•As much as necessary to complete all my assignments.  (It takes me a long time to understand each assignment because it isn’t being taught to me in the best way that my mind can understand. I’m exhausted by doing only what is necessary.)

I do just enough to get by (I need play time, creative time, physical activity time, and time to do nothing at all.  So I do just enough homework to get by.  Then I feel bad and can’t sleep all night.)

Let’s just say I’m not the teacher’s pet  (Would you be teacher’s pet if you are grumpy all day and couldn’t sleep and are worried about being naughty and that Santa Claus is going to bring you a lump of coal?)

Do you do all your chores on time?

•Yes, every day I do my chores ( There are some things that I think I would be really good at.. like organizing the cupboards. I’d like my chore to be cleaning the cupboards or folding the towels.  But maybe I don’t do it the way my parents want, because the chores I’m given are just the boring things.  Sometimes I have really cool ideas about other ways to clean the kitchen, but I think people think they are stupid and they don’t help me cultivate my own ideas. Maybe they are stupid ideas.)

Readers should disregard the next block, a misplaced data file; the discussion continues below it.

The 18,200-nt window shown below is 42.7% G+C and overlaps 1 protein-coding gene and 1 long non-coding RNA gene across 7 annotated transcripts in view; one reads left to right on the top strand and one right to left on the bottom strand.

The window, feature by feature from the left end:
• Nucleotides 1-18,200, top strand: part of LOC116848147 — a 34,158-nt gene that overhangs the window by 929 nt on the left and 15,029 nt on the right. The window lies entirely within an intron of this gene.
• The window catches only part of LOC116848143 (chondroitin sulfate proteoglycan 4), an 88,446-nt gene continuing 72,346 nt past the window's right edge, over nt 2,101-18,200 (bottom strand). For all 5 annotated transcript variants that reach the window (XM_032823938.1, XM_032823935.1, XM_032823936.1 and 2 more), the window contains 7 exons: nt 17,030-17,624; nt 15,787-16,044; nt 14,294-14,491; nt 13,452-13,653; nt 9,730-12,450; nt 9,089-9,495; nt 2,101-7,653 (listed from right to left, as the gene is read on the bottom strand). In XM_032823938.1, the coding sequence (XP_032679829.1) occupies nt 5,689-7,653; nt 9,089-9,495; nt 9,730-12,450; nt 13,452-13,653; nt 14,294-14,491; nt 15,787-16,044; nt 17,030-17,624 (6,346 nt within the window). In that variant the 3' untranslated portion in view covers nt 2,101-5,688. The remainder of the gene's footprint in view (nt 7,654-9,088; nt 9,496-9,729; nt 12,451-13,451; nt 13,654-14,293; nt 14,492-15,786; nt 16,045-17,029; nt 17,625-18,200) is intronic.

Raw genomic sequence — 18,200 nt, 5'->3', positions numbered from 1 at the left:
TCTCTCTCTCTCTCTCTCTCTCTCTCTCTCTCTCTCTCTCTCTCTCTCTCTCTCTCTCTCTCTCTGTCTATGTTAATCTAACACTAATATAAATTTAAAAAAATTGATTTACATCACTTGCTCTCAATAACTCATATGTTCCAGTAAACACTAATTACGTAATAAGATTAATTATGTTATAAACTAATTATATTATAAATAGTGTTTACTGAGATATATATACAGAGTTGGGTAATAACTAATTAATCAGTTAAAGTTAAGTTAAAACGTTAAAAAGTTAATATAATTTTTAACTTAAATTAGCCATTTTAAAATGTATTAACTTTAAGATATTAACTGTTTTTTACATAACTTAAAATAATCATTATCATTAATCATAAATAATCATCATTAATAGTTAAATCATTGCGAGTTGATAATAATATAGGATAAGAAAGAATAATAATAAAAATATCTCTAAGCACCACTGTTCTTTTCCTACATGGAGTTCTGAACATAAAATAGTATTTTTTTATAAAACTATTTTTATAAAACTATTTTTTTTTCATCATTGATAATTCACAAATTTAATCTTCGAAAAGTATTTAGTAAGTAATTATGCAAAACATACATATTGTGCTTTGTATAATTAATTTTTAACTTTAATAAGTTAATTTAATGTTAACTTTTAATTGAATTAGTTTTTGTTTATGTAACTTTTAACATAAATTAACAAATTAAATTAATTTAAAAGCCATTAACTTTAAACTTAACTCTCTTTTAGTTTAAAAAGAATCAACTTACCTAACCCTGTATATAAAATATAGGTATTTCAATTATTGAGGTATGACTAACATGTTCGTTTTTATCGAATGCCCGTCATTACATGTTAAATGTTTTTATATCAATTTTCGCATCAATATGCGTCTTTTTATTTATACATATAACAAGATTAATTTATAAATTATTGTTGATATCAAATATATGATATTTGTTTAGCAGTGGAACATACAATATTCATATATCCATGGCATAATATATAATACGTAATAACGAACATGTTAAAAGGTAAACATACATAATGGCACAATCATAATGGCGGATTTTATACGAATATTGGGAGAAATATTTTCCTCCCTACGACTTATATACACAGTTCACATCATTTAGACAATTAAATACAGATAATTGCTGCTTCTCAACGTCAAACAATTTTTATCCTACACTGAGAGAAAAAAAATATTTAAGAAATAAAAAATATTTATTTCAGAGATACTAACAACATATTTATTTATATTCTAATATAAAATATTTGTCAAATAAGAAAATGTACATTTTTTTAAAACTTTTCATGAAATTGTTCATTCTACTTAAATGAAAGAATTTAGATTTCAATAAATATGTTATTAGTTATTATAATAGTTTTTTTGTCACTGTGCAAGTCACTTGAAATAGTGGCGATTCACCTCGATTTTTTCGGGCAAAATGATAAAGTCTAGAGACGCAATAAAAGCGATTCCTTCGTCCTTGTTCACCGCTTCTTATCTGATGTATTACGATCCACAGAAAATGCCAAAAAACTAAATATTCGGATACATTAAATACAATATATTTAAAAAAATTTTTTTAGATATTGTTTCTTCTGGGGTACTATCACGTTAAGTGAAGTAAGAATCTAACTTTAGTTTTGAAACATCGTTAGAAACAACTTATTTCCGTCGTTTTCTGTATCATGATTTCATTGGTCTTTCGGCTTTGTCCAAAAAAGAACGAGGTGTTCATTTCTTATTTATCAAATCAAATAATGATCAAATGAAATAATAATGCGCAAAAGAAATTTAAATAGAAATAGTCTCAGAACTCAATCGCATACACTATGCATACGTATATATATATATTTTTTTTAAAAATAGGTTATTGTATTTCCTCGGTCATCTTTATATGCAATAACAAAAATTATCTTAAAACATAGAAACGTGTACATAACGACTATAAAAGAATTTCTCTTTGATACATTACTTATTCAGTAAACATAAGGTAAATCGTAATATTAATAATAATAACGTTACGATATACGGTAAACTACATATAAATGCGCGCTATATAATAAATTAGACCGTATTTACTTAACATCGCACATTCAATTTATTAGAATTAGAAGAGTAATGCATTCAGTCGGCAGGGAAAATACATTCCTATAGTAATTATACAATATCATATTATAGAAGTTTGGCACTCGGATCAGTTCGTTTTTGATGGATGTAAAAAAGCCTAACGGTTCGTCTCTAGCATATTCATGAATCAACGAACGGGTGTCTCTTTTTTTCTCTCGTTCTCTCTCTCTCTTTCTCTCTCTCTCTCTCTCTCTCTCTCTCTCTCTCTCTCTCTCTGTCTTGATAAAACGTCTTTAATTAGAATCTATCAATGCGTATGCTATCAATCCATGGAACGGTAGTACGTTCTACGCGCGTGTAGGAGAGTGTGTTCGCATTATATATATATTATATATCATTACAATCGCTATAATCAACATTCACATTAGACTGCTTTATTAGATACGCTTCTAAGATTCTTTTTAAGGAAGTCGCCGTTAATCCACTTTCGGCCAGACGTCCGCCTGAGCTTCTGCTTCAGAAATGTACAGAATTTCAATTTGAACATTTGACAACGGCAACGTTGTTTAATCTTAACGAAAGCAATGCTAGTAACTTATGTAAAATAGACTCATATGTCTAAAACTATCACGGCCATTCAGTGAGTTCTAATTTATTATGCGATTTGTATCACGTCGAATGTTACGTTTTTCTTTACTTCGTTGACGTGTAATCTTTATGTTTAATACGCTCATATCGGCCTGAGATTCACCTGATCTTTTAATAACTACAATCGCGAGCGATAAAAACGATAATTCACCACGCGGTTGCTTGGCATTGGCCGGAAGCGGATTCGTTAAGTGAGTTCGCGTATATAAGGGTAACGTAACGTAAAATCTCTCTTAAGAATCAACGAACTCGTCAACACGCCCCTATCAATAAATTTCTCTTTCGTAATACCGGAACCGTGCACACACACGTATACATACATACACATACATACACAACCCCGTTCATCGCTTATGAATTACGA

•Most of the time, I only forget on rare occasions.  (The part of my mind that knows what’s really best for me sometimes forces me to forget so that I will pay attention to creative time, play time, active time.  But those things seems to have little value in the world, and I’m starting to forget how to do those things, so I watch TV)

•Sometimes, unless I can pay my little brother/sister to do them.  (I’m learning to delegate and build a team and will one day be a great entrepreneur.  I sure hope this one doesn’t put me in the naughty category, because I worry that I might be given a lump of coal.  But then, there are probably some pretty creative things I can do with a lump of coal…I wonder if I could barter with it.)